Bud Abbott

po_Abbott-BudWilliam Alexander Abbott (October 2, 1897 – April 24, 1974), known professionally as Bud Abbott, was an American actor, producer and comedian. He is best remembered as the straight man of the comedy team of Abbott and Costello, with Lou Costello.

Abbott crossed paths with Lou Costello in burlesque a few times in the early 1930s when Abbott was producing and performing in Minsky’s Burlesque shows and Costello was a rising comic. They first worked together in 1935 at the Eltinge Theater on 42nd Street, after an illness sidelined Costello’s regular partner. They formally teamed up in 1936, and went on to perform together in burlesque, vaudeville, minstrel shows, and stage shows.

In 1938, they received national exposure as regulars on the Kate Smith Hour radio show, which led to roles in a Broadway musical, The Streets of Paris. In 1940, Universal signed the team for their first film, One Night in the Tropics. Despite having minor roles, Abbott and Costello stole the film with several classic routines, including an abbreviated version of “Who’s On First?”

Relations between Abbott and Costello were strained by egos and salary disputes. In their burlesque days, they split their earnings 60%–40%, favoring Abbott, because the straight man was always viewed as the more valuable member of the team. This was eventually changed to 50%–50%, but after a year in Hollywood, Costello insisted on a 60%–40% split in his favor, and it remained so for the remainder of their careers. Costello’s also demanded that the team be renamed “Costello and Abbott,” but this was rejected by Universal Studios, resulting in a “permanent chill” between the two partners, according to Lou’s daughter Chris Costello in her biography Lou’s on First. Their relationship was further strained by Abbott’s alcohol abuse, a habit motivated by his desire to stave off epileptic seizures.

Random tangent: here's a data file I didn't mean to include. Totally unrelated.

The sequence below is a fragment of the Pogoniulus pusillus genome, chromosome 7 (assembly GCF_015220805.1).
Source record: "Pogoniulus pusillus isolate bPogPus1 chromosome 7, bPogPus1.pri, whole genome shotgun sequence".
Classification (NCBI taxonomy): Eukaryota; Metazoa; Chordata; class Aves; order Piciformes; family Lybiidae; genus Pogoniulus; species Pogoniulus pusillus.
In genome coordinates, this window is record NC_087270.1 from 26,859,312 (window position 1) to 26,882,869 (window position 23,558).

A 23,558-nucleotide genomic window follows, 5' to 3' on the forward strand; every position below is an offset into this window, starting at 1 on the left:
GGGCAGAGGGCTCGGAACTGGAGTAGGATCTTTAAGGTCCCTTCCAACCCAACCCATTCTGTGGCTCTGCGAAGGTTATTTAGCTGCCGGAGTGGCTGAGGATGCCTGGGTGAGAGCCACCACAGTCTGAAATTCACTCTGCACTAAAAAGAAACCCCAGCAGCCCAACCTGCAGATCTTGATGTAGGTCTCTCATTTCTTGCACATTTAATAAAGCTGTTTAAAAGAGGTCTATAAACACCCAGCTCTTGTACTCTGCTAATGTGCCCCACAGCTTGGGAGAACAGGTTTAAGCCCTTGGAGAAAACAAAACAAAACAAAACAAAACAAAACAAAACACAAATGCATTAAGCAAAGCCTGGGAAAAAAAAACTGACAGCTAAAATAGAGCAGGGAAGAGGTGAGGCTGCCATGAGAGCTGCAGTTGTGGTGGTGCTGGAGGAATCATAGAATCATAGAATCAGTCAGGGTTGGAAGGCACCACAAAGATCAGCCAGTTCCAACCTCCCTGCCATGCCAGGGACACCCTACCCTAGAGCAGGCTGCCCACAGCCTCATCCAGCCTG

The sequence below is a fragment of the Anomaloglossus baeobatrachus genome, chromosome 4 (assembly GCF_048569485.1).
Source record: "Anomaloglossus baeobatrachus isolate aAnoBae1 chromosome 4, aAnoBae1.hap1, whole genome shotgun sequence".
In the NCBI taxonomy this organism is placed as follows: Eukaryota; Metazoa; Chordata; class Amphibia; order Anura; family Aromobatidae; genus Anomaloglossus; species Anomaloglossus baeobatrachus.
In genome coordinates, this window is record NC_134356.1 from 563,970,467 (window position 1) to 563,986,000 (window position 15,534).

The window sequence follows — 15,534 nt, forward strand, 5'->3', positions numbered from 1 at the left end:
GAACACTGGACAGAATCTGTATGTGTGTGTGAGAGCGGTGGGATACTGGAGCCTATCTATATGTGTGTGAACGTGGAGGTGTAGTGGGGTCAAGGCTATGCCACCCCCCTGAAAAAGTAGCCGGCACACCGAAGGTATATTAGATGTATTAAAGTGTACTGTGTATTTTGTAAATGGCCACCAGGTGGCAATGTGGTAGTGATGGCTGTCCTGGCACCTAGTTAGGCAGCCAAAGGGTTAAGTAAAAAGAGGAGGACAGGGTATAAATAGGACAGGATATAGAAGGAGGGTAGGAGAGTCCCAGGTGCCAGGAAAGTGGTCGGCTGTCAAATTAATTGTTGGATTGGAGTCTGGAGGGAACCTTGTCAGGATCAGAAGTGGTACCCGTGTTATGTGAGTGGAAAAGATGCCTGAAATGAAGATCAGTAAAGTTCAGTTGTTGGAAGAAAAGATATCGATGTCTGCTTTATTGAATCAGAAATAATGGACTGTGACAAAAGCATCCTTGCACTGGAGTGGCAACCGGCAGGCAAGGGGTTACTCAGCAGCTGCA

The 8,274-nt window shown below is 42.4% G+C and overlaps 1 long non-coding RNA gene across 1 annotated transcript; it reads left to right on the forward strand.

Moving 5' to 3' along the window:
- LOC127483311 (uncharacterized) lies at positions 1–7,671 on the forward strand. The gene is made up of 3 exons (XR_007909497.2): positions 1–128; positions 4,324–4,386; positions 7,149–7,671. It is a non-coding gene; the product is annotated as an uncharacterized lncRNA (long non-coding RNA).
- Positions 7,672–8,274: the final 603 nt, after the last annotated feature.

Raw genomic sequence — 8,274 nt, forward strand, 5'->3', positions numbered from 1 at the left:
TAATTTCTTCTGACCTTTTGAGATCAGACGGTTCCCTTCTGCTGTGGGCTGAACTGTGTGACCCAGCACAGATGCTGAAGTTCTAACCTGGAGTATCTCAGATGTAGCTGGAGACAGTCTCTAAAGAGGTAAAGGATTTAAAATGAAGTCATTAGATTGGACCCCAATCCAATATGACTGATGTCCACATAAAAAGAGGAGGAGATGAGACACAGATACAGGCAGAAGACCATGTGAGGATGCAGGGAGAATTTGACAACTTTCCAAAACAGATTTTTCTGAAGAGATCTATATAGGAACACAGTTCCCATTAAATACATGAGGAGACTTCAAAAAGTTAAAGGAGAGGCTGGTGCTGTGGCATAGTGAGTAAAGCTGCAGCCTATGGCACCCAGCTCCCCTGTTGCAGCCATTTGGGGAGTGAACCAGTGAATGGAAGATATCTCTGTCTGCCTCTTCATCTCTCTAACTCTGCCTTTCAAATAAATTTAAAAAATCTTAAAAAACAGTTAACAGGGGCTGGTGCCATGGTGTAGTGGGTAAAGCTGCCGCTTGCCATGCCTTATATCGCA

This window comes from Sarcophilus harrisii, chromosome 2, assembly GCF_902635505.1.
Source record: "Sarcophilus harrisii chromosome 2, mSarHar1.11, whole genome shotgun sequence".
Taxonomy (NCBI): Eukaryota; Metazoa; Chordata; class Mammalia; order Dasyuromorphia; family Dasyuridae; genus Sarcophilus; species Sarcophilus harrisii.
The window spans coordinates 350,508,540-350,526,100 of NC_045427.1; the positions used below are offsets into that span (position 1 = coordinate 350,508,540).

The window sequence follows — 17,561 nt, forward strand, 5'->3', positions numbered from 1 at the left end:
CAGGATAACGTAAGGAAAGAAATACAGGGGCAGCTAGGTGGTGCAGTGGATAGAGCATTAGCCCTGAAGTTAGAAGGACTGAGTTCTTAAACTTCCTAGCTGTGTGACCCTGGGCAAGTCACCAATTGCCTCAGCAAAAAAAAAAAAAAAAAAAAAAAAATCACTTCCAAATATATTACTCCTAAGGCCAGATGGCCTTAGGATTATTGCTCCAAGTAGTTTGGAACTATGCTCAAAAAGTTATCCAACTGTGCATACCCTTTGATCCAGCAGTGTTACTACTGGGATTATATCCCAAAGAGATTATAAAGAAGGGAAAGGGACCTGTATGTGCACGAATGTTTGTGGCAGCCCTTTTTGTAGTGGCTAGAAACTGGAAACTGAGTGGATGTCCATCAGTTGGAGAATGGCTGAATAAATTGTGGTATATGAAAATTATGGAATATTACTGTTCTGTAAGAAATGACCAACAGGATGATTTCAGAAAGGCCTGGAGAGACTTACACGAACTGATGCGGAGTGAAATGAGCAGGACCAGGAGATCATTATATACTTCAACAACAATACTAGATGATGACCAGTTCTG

The team’s popularity waned in the 1950s, and they were bedeviled by tax issues; the IRS demanded heavy back taxes, forcing the partners (both of whom had been free spenders and serious gamblers) to sell most of their assets, including the rights to many of their films. Universal dropped their contract after 14 years in 1955. Abbott and Costello split in 1957. Lou Costello died on March 3, 1959.